For all the tempting what-ifs with the director’s cut enhancing the on-screen horrors, Sam Neill’s committed performance is a big reason the Event Horizon that we have rules so hard. With only 90-odd minutes to run through, Dr. Weir’s descent into a murderous frenzy is startling and full of unforgettable moments. In addition to the shocking sight of the character after removing his eyes, Dr. Weir vivisects Jason Isaacs’s medical doctor DJ in a macabre sequence that required a full body cast of the actor with, per Anderson, “anatomically correct intestines.” (When Isaacs asked to keep his flayed replica after the shooting, the director refused and called him a “twisted mind.”) It’s also one of the key reasons something as wicked as Event Horizon holds rewatch value: As long as you can stomach the gore, Dr. Weir’s pivot from sympathetic scientist to full-blown emissary of hell is a campy tour de force.

But if the notion of Twitter king Sam Neill terrorizing people in space is upsetting, well, that was the point. Anderson was aware of the actor’s horror bona fides through his roles in Omen III: The Final Conflict and In the Mouth of Madness, but knew his cozy reputation with mainstream audiences could be weaponized. “I felt that Sam Neill, in people’s consciousness, he was the good guy from Jurassic Park,” Anderson explains. “He was the man who saved the children, he was America’s hero. And I loved the idea of taking that man who’s so solid and so dependable and reliable, who saves children from dinosaurs, and going, ‘You know what? You can’t trust him, because he’s just insane.’ And I thought Sam did a tremendously good job.”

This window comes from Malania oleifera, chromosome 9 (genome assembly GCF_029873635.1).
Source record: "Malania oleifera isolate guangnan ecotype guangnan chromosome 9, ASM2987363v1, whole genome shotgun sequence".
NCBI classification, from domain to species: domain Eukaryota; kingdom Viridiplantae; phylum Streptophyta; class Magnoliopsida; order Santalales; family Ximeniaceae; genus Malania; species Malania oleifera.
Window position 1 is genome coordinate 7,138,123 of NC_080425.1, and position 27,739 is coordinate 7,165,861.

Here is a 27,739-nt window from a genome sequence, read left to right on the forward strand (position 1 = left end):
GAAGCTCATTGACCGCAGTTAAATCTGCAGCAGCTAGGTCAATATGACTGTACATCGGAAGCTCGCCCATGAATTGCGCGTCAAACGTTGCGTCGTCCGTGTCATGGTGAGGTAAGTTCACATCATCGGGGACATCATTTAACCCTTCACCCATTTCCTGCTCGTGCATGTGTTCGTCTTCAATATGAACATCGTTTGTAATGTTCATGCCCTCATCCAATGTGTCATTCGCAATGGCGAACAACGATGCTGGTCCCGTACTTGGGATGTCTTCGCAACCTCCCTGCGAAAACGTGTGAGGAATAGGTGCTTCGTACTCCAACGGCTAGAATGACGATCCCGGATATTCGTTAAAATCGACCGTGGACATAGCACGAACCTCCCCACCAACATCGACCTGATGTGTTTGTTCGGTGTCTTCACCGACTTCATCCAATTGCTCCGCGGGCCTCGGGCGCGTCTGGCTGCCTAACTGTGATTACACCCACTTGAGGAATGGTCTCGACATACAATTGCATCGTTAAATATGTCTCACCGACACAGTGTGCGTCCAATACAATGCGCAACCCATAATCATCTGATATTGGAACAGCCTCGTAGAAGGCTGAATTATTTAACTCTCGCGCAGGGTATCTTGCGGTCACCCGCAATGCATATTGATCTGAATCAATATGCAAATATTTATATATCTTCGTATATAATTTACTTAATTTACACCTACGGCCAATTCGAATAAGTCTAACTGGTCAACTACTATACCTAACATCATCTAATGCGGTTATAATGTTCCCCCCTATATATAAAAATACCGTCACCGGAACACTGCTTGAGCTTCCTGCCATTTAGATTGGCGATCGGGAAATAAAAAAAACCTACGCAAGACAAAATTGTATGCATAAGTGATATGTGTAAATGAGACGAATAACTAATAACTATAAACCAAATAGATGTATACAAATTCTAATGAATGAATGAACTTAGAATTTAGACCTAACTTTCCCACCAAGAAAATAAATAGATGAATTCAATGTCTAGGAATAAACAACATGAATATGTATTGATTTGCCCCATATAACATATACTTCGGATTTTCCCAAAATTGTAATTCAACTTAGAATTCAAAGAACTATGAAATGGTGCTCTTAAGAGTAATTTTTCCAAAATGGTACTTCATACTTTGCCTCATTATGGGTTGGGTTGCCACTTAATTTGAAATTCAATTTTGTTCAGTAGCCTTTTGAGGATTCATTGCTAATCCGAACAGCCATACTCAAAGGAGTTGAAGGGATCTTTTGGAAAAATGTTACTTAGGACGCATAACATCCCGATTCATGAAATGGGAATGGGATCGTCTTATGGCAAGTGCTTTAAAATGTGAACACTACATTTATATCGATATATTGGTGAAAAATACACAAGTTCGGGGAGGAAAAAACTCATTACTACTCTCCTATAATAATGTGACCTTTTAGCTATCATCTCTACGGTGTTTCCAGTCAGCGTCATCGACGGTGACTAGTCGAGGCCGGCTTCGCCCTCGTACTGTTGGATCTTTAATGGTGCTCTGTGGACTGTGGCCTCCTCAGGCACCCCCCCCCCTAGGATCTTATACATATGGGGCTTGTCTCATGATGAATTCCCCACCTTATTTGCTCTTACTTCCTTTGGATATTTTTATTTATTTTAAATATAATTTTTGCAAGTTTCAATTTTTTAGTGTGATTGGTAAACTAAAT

It’s an indelible character from an indelible movie, one that’s persisted long after its release. From the video game series Dead Space to lesser films like Pandorum and The Cloverfield Paradox, Event Horizon’s imprint is unmistakable, and the fact Amazon is making a TV adaptation should only expand its influence in pop culture. “Some things that maybe hindered Event Horizon commercially when it came out have actually become its strength and the reason why it’s enduring,” Anderson says. You might not see anyone dressed as Eyeless Sam Neill for Halloween—in fact, please report any parents who subject their kids to such a thing—but Event Horizon has the kind of heightened, memeable resonance that feels even more appropriate in 2020.

Regardless of the context in which it was released, a mid-budget, R-rated movie about scientists accidentally opening a gateway to hell in the middle of outer space might be a hard sell. But even when Event Horizon bombed in 1997 and was flayed by critics as brutally as Jason Isaacs aboard a spaceship, Anderson knew he succeeded with the gothic horror story he set out to make. Reception be damned, the filmmaker was proud of the movie—it was unmistakably his.

Besides, there were some big names in the industry who, even back then, realized Anderson had created something special. “I showed it to Kurt Russell, because I was about to do a movie with him,” Anderson says. “When he came out, he said, ‘You know, I don’t care what people think of this movie now. In 15 years’ time, this is the movie you’re going to be glad you made.’ And he was right.”